From the invention of the wheel to the astounding technical achievements our modern society takes for granted, scientific discovery has underpinned human advancement.
Yet paradoxically, the vast majority of mankind has no appreciation or understanding of the technology they use every day, and often harbour myths that have no scientific basis.
One current myth that’s gained traction is that electromagnetic communication devices cause disease. I was reminded of this when delegates at last year’s B.C. Municipalities Convention vigorously debated a resolution demanding a moratorium on BC Hydro’s wireless “smart meter” reading program.
Seems none of the delegates knew they were using exactly the same Wi-Fi technology when they turned on their laptops at the convention.
Politicians and regulators frequently come under intense pressure from ill-informed groups opposing commercial ventures even when it’s abundantly clear there’s no evidence of a discernable impact – environmental or otherwise.
Consider the numerous proposals to bottle and sell water from four of BC’s remote coastal mountain streams. Although the amount of water that would be siphoned off is infinitesimal compared to flow volumes, and the fact that this fresh mountain water will co-mingle with saltwater in the Pacific Ocean only a few kilometres downstream, five different environmental groups have demanded a costly, full-scale environmental assessment of “cumulative impacts”.
Politicians are also prone to knee-jerk policy decisions based on incomplete scientific analysis and reverberating rhetoric.
The ban on incandescent light bulbs is a classic example. Calculations of energy savings from switching to fluorescent bulbs only considered the reduction in electricity use.
While this may be an adequate approach in the Southern US and other warm regions, it leads to erroneous conclusions in Canada’s northern climate. Why? Because heat given off by incandescent bulbs serves to offset energy needed for space heating during our colder fall, winter and spring months.
And during our short summers, Canada’s northern latitude enjoys long days of sunlight, further lessening the energy savings from fluorescent lighting.
Besides these flawed calculations of energy savings, the analysis used to justify banning incandescent lights didn’t examine the health and environmental impacts of mercury used in the manufacturing of fluorescent bulbs.
The federal government recently announced a two year deferral of the incandescent bulb phase out to the end of 2014, “to consider the concerns about . . . perceived health and mercury issues including safe disposal of compact florescent lamps”.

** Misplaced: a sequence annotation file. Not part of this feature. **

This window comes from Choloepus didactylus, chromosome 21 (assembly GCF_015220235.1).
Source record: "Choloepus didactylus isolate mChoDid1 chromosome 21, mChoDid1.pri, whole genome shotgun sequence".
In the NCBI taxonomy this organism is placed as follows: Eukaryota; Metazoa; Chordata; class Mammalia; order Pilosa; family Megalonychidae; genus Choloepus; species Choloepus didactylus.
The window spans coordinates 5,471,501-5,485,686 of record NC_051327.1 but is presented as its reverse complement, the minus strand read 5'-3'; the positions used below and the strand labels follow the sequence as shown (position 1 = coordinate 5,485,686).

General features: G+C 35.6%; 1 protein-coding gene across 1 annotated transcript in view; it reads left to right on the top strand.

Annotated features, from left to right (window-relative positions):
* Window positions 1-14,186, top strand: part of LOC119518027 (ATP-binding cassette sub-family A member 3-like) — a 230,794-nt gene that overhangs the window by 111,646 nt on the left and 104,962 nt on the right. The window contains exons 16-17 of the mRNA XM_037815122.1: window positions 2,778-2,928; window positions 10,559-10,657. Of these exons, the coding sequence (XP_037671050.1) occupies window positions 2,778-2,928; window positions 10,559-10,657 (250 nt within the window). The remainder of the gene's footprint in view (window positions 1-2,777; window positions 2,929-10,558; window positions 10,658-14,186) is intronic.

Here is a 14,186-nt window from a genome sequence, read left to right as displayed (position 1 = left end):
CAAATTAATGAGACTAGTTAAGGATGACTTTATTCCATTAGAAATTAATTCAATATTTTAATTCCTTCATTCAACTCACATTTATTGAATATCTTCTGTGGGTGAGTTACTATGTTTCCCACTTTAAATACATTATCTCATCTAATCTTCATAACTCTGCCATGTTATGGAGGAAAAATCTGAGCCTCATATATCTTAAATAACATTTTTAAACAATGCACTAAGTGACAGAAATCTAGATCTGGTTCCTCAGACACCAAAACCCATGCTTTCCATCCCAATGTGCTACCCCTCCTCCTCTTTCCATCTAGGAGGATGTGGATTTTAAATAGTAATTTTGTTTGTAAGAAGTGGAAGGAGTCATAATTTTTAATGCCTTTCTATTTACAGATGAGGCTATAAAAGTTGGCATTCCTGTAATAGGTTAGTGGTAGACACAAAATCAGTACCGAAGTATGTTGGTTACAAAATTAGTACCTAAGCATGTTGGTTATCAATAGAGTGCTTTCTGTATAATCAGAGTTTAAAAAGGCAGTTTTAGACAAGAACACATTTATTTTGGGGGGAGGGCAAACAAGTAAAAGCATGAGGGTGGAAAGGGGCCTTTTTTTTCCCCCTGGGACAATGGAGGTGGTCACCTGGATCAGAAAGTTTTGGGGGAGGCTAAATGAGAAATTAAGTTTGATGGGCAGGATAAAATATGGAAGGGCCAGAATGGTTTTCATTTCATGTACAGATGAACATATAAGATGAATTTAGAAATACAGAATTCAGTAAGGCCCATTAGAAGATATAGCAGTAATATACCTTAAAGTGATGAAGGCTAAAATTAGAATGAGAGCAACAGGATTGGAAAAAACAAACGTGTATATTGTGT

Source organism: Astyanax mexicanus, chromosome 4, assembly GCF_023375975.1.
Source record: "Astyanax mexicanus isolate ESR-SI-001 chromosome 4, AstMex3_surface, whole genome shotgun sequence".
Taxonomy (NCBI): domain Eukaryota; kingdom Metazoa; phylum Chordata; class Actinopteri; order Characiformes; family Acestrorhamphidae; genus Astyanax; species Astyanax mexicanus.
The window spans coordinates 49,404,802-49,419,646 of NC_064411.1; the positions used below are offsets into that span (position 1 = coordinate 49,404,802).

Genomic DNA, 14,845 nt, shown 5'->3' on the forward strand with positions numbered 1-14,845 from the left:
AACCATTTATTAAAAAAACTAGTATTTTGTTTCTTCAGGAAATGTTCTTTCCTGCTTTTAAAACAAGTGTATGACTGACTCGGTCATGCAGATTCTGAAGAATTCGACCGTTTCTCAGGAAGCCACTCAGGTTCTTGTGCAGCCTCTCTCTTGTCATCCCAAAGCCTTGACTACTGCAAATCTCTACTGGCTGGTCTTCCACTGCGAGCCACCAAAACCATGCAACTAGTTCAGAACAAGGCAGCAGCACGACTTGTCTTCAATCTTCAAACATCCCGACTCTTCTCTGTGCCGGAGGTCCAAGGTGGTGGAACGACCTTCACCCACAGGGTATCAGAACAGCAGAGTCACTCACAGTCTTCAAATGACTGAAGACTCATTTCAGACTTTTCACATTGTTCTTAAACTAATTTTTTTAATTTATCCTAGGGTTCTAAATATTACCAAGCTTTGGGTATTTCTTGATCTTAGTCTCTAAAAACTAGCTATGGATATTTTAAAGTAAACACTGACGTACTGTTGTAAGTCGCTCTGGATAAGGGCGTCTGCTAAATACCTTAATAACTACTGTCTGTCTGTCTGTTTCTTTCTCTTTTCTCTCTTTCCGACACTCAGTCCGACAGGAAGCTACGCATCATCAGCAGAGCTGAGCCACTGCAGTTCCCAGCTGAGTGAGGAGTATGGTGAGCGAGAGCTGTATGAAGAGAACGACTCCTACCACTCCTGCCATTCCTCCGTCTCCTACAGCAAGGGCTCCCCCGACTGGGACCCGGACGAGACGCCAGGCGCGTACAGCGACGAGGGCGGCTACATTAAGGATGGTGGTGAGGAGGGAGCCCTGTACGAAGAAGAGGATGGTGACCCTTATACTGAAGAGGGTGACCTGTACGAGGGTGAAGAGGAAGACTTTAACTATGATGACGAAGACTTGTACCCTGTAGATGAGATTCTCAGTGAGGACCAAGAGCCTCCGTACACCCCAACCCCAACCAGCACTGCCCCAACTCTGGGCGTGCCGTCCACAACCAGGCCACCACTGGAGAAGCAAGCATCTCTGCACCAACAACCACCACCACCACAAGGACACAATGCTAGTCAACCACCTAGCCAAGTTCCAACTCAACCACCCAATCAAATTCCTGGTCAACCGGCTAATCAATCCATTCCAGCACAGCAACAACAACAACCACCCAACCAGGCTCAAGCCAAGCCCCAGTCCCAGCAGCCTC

Meanwhile, manufacturers have already moved to shut down incandescent production, creating another knee-jerk “green” policy fiasco based on incomplete scientific analysis.
Sometimes costly decisions are made in response to populist public perception, even when thorough scientific analysis shows the expenditure wouldn’t benefit, or may even harm, the environment.
A text-book example is the proposed $782 million sewage treatment plan for Victoria, BC. The city’s sewage currently undergoes primary screening before being pumped offshore into Juan de Fuca Strait.
Because of its unique oceanographic setting, huge tidal flows through the Strait drive strong currents that break-up and oxidize the sewage quickly and thoroughly.
Measurements show that within just one hundred metres of the outflow point, effluent quality as good as that disposed by cities much larger than Victoria into rivers of comparatively tiny flow volumes.
An expert panel appointed by the Victoria Capital Regional District found no scientific evidence of significant contamination and more than 10 marine scientists and six current and former medical health officers have stated that deep ocean disposal presents minimal effect on the marine environment and no measureable public health risk.
Yet both the federal and provincial government have insisted that a land-based treatment system be built. Why?
Prophetically, the expert panel report signalled that its conclusions may be ignored because of public sentiment based on “ethics, aesthetics or other factors that cannot be resolved on purely scientific grounds”.
But the pending victory of public perception over scientific fact doesn’t end there.
While ocean disposal was thoroughly assessed, the environmental impacts of land-based treatment were not.
These impacts include utilizing good farm and/or recreational land for sewage treatment plants, odour emissions to adjacent residential areas, substantial energy consumption, atmospheric emissions and surface contamination from treating, transporting and disposing of thousands of tonnes of sewage sludge per year.
Public policy decisions that ignore scientific facts in favour of pressure from vocal minorities can kill job creating commercial ventures, or cause unnecessary public expenditures.
In both cases, society loses.
Gwyn Morgan is the retired founding CEO of EnCana.
Courtesy of Troy Media.